THE NATION’S NEWSPAPER
K-12 Case Study
Leadership lessons from the Reagan years
By Del Jones
The Legacy of Ronald Wilson Reagan
Reagan's name conjures range of emotions
By John Ritter
The Life and the Legacy: In his words
Actor, Governor, President, Ronald Reagan was all these and more. To his admirers he won the cold war, to his detractors he abandoned the poor. But one thing is certain, Ronald Reagan will not be a footnote in history. With his passing the debate on the legacy of the United States' 40th president has been revitalized. Historians, separated from the emotions of the moment and with hindsight as their guide are painting a canvas of the man and his policies using a palette of opinions and events that give Ronald Reagan's tenure as president both dimension and fluidity. As time puts more distance between Ronald Reagan's years in the White House we get a clearer picture of the man and his times. We see events and actions not as participants but as students. Everyone leaves a legacy, but what that legacy is depends as much on our own acts and convictions as others' opinions of those acts and convictions.. This case study will explore the legacy of Ronald Wilson Reagan and how each of us would want to shape our own legacy.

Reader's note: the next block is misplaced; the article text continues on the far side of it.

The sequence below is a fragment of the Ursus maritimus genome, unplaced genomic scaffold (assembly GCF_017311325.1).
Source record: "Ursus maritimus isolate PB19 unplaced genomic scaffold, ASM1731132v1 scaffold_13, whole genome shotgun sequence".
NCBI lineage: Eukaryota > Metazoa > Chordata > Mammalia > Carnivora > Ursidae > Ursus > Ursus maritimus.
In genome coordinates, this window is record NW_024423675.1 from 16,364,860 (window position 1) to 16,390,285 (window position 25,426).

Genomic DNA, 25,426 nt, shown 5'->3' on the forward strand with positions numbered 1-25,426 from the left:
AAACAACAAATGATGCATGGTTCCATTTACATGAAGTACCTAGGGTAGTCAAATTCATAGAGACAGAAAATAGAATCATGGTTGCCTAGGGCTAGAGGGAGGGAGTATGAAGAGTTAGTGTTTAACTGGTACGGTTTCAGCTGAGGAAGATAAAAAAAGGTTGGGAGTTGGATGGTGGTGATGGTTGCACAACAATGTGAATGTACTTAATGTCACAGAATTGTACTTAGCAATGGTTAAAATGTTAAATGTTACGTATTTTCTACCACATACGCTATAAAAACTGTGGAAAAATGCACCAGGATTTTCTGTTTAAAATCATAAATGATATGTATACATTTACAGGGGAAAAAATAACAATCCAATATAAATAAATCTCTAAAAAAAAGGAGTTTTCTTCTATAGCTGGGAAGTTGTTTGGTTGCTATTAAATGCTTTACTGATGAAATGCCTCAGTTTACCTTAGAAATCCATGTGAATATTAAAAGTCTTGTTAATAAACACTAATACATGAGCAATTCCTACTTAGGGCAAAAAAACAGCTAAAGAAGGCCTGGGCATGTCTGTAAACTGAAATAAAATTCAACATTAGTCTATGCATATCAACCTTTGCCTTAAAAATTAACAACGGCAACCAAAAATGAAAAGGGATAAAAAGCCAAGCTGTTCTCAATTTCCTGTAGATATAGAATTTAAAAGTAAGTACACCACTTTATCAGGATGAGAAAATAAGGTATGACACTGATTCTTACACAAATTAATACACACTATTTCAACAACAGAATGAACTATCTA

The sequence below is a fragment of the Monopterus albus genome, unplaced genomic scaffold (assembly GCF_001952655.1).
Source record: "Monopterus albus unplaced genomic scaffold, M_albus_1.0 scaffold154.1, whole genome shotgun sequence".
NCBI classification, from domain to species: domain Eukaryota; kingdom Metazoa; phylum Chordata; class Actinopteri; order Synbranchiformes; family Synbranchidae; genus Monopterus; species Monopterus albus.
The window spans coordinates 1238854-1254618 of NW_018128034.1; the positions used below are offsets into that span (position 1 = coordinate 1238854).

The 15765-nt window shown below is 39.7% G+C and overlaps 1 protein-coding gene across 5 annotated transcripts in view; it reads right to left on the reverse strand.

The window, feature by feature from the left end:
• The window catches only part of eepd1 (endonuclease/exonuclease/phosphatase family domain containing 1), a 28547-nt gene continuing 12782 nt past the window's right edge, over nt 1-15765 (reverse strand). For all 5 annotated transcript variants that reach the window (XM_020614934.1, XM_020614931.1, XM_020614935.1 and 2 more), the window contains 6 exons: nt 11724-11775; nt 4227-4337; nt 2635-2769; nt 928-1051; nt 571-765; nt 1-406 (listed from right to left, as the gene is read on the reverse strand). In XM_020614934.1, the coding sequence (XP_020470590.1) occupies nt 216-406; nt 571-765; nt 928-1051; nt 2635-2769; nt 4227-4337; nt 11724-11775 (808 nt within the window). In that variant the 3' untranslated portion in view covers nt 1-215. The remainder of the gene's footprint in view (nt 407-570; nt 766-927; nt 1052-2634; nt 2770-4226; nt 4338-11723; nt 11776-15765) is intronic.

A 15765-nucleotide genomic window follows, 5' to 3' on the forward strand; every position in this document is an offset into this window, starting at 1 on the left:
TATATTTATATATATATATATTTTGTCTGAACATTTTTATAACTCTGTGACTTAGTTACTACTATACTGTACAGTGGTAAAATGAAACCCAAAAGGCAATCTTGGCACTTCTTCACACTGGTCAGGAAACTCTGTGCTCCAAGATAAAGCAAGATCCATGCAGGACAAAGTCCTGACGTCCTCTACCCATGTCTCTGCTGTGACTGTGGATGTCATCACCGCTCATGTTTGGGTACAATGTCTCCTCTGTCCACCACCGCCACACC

Nation's voters always thought well of optimistic 40th president
that. Remember Bedtime for Bonzo? Played second banana to a chimpanzee.
By Susan Page USA TODAY
But the conventional wisdom was wrong in 1980, as it was so often when it came to Ronald Wilson Reagan.
WASHINGTON — He was too old to be president, political pros scoffed in 1980. He was too conservative. Just an actor, and in B-movies at
He won that election, ousting a sitting president and leading a conservative tidal wave. Four years
Abraham Lincoln James Garfield
William McKinley Jr.
Warren Harding William Taft John Kennedy Herbert Hoover
1923 1930 1963 1964
Dwight Eisenhower Lyndon Johnson Ronald Reagan
1969 1973 2004
Source: USA TODAY research
By Alejandro Gonzalez, USA TODAY
Unconventional politician who did it his way
Activities and student extensions
USA TODAY Snapshots
Reagan 10th president to lie in state at Capitol Rotunda
Ronald Reagan will be the 10th president to lie in state since the Rotunda was built at the
U.S. Capitol in 1824:
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